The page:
That is what Paul was confronted with on the road to Damascus when he realised that the Christ he heard really was Jesus. The Son of God had risen from the grave, victorious over death. Paul was struggling to be holy over sin through keeping the Law and failing. In his war against unrighteousness he was a prisoner and not free. That changed when he accepted Christ. So freedom through Christ and Christ alone– became very precious and important for Paul—- and he was passionate about it.

For freedom Christ has set us free; stand firm therefore, and do not submit again to a yoke of slavery.

Faith in Jesus brings us to freedom so stand firmly in that freedom.
That is his message and plea.
But why does he need to say this?
Surely free people would never jeopardize their freedom?
Surely people who have been set free by God’s beautiful grace in his own son crucified and had risen—– would hold that precious and dear?
Surely free people would only use their freedoms wisely and well?

In today’s passage Paul points out two things that people do to erode and reduce their precious freedom over the power and consequences of sin and he gives encouragement to live out the hard won freedom for what it was intended.

The first one is this. Coming to rely on props and substitutes instead of wholly on Christ –
In the church at Galatia false teaching was convincing some people that they needed to do something extra to what God had done in Christ. An uncertainty was created that eroded their faith so they were open to suggestions. Paul was furious about this.

In broad terms there is a tendency to seek religious props which in Paul’s words become ‘yokes of slavery’. There seems to be a basic human expectation that to get something from God we have to somehow earn it. The cost of appeasing that sort of weak faith in God is a loss of freedom bringing back insecurity

For freedom Christ has set us free; therefore we must stand firm, and do not submit again to a yoke of slavery.Stand Firm. Resist any attempt to seduce us into securing freedom in any way but through Christ himself.Since that first generation of Church Christianity has been vulnerable to this. We need to stand firm in faith in God’s grace through Christ.

The second challenge to freedom given through Christ arises from misunderstanding its purpose and then squandering it.The purpose of God’s freedom for us as set out in this passage from Galatians 5. In Christ we are free to:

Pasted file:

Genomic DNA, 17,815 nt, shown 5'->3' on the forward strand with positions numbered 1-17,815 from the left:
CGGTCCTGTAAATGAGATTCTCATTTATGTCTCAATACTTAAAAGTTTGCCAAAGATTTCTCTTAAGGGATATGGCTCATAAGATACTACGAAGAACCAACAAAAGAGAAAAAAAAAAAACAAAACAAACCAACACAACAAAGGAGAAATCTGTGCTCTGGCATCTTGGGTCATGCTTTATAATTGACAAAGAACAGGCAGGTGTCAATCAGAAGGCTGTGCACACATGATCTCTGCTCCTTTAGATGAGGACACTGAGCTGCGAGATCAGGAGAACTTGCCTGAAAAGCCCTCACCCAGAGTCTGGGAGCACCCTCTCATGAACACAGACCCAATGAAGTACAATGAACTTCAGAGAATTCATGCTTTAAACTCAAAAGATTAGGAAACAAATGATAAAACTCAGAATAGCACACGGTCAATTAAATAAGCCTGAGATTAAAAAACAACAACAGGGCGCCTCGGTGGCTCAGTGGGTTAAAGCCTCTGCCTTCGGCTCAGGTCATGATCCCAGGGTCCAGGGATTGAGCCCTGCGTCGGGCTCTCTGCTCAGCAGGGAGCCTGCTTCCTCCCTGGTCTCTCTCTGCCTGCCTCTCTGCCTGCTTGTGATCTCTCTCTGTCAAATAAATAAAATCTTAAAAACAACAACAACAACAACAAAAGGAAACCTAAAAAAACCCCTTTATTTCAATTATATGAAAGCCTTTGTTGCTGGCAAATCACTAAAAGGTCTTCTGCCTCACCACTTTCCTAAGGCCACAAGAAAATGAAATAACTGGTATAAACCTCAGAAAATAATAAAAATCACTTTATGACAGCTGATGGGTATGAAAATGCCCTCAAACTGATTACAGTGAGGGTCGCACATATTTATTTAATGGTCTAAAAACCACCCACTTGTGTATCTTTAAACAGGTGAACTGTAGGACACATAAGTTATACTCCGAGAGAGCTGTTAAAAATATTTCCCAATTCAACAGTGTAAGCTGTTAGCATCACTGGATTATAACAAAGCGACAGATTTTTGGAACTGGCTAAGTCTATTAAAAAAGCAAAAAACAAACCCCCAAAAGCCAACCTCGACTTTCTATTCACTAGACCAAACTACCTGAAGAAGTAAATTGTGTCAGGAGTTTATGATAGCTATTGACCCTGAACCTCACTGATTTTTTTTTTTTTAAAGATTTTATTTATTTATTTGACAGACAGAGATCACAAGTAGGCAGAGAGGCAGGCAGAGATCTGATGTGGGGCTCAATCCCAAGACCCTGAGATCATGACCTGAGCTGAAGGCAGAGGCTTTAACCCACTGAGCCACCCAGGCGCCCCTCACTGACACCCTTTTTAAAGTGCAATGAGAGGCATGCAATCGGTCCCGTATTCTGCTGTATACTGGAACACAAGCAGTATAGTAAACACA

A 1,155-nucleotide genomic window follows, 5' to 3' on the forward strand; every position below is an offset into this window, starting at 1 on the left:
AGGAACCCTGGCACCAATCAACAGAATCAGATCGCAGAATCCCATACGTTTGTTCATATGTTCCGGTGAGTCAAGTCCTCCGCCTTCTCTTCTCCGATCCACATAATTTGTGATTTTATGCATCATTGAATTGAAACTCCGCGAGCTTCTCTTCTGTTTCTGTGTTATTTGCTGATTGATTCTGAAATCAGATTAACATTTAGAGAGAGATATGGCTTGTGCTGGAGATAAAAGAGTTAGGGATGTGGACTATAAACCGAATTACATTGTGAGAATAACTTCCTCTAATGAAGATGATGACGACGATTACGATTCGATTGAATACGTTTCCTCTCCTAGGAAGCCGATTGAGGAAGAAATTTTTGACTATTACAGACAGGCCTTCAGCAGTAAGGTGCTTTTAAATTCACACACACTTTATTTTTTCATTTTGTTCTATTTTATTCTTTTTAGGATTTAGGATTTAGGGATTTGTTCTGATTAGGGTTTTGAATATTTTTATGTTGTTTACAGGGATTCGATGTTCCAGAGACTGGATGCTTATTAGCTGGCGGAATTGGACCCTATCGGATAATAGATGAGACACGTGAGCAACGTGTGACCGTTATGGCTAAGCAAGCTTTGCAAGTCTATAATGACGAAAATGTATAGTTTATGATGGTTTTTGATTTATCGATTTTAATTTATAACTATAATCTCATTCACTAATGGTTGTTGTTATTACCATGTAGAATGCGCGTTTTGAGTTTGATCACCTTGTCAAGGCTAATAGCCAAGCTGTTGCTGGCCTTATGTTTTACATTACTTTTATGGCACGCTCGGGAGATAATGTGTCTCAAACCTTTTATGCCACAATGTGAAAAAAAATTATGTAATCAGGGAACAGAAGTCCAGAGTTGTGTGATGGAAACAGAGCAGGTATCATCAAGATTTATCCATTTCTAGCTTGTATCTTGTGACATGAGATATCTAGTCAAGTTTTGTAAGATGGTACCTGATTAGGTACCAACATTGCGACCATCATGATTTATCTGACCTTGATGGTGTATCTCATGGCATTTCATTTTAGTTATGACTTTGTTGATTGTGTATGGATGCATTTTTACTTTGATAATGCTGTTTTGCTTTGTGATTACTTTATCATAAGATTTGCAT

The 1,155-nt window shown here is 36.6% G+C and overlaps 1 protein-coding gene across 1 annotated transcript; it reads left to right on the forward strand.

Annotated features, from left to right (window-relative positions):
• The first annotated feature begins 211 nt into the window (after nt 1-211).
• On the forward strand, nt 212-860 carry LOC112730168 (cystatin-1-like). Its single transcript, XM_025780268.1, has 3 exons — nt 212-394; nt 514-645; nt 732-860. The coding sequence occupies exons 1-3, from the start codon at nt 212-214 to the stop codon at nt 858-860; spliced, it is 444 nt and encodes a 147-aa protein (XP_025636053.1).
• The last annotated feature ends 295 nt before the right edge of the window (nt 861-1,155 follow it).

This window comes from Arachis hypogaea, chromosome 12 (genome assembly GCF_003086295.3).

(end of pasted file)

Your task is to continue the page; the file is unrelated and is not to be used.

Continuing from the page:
Love and become slaves to one another. (v.13)
Live by the Spirit (v.16 & 25)

We are set free to stand in a place where we have the freedom to choose these things.

Freedom is something very precious.
God wants us to enjoy that but without discipline we are likely to lose it.

Maintaining freedom requires the discipline of wise choices.
Foolish choices will come at cost of lost freedom.
In v.16 Paul tells how to maintain and grow spiritual freedom
Live by the Spirit, I say, and do not gratify the desires of the flesh.
Focus on serving others through love and freedom will grow.
God has set us free from sin–Jesus set us free from the consequence of our sin, and in that Freedom we are meant to serve God and love each other.
I would like to suggest something for the coming week.
Let’s assume that the holidays have begun and we are in the seasons of freedom.

They are times when we are set free from many of life’s regular demands and things we have to do.
My question is- what are we going to do with that freedom?
Will that be a time when we take a holiday from God?
Will that be a time when protecting our freedom means being blind to the needs of others?
Will that be a time when we just have to indulge ourselves?
Or could it be a time to enjoy holy-days and seek to use our freedom to show love to others?
The call to walk in the Spirit and not the Flesh comes with the freedom— God gives us through faith in Christ.

Allow the Spirit to help us discern between our feelings and His prompting.
Live every day guided by the Holy Spirit.
Christ has truly set us free. Now we must make sure that we stay free – let the Holy Spirit guide our lives today and for evermore.

Amen